We’ve been increasingly wary about a potential break of the recent consolidation/rally trend–the one that saw yields move sideways to slightly stronger from late Feb through early April. Yields tiptoed to the top of that range as of Tuesday and then fired a more forceful warning shot with a bigger breakout yesterday. Today looks set to continue the destruction of the trend with sharp losses overnight.
Where might this be going? With 2.86% breaking and 2.91% already being tested, there’s really only the super-long-term highs at 2.95+ remaining. To see anything higher, we have to go back more than 4 years. If that breaks, there’s not much overrun until we’re looking at 2011’s levels in the low 3’s as the supportive ceiling.
But let’s slow down a bit. We’ll cross those big, scary bridges if we come to them (granted, pretty much everyone thought we’d see at least 3.2% this year, so it’s not like this is new, groundbreaking analysis. It’s only in the past few weeks that analysts have begun to wonder if the top may already be in on yields). For now, let’s just revisit a recent thesis about stocks driving bonds. Specifically, stocks aren’t driving bonds today!
In fact, stocks are slumping even as bond yields rise. So what gives? I’m guessing the stock slide will end up being attributed to rising bond yields (which is laughable). A bigger deal over the past 2 days has been Fed speeches. Yesterday, Dudley said he expects conditions to become restrictive–something that’s bad for both stocks and bonds. This morning, Brainard said she’s worried about “pro-cyclical pressures” including rising asset prices and leverage. This is significant because Brainard is majorly dovish. And when the doves start talking like hawks, you know the entire committee is considering ratcheting up its removal of accommodation.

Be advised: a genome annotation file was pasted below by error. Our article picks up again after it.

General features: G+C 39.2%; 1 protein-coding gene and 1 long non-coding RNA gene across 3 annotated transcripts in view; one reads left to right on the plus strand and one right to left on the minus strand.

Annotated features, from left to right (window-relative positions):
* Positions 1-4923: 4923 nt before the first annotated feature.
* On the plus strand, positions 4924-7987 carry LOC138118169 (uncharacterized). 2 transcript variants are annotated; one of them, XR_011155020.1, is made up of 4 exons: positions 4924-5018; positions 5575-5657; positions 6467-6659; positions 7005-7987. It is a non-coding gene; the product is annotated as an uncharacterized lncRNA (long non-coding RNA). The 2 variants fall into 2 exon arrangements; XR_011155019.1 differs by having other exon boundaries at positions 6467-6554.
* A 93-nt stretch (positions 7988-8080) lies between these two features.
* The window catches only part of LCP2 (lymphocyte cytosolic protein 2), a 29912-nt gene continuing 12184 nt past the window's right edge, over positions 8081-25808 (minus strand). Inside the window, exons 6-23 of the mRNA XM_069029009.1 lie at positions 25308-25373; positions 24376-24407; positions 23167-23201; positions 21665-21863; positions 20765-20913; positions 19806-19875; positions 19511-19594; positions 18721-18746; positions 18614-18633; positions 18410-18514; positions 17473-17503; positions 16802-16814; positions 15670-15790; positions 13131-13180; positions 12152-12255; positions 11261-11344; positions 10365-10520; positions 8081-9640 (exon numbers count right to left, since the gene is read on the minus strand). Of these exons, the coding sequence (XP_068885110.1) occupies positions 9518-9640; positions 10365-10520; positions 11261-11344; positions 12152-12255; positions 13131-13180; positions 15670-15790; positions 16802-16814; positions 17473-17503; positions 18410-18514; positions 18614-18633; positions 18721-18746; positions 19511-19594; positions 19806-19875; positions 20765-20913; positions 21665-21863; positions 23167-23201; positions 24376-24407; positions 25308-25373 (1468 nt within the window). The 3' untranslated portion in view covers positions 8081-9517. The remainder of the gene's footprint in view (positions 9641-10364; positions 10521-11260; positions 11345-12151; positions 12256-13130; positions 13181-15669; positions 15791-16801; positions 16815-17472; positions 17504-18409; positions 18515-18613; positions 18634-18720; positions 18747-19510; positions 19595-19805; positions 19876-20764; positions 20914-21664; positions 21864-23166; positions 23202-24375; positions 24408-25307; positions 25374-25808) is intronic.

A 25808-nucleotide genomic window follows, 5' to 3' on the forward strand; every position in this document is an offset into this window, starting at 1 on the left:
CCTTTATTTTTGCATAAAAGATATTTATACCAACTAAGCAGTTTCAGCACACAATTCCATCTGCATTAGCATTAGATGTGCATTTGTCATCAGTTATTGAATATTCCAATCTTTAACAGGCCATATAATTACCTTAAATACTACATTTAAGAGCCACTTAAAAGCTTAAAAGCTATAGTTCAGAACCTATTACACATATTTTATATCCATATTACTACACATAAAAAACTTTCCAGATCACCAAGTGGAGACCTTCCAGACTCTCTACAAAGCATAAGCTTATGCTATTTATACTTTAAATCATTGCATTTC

While all of that is scary in the bigger picture, it’s not the Fed reaction that’s driving higher yields this morning–at least not exclusively. How do we know? Simply put: the yield curve is also steepening. That means traders are selling 10 and 30yr bonds much faster than 2yr notes. And 2yr notes are closely correlated with Fed rate hike expectations. This looks like an old-fashioned technical bounce in the yield curve–something we’ve seen time and again as the curve continues to set new post-crisis records in 2017/2018.
MBS Pricing Snapshot
Pricing shown below is delayed, please note the timestamp at the bottom. Real time pricing is available via MBS Live.
99-14 : -0-07
2.9098 : +0.0428
|Pricing as of 4/19/18 9:48AMEST|
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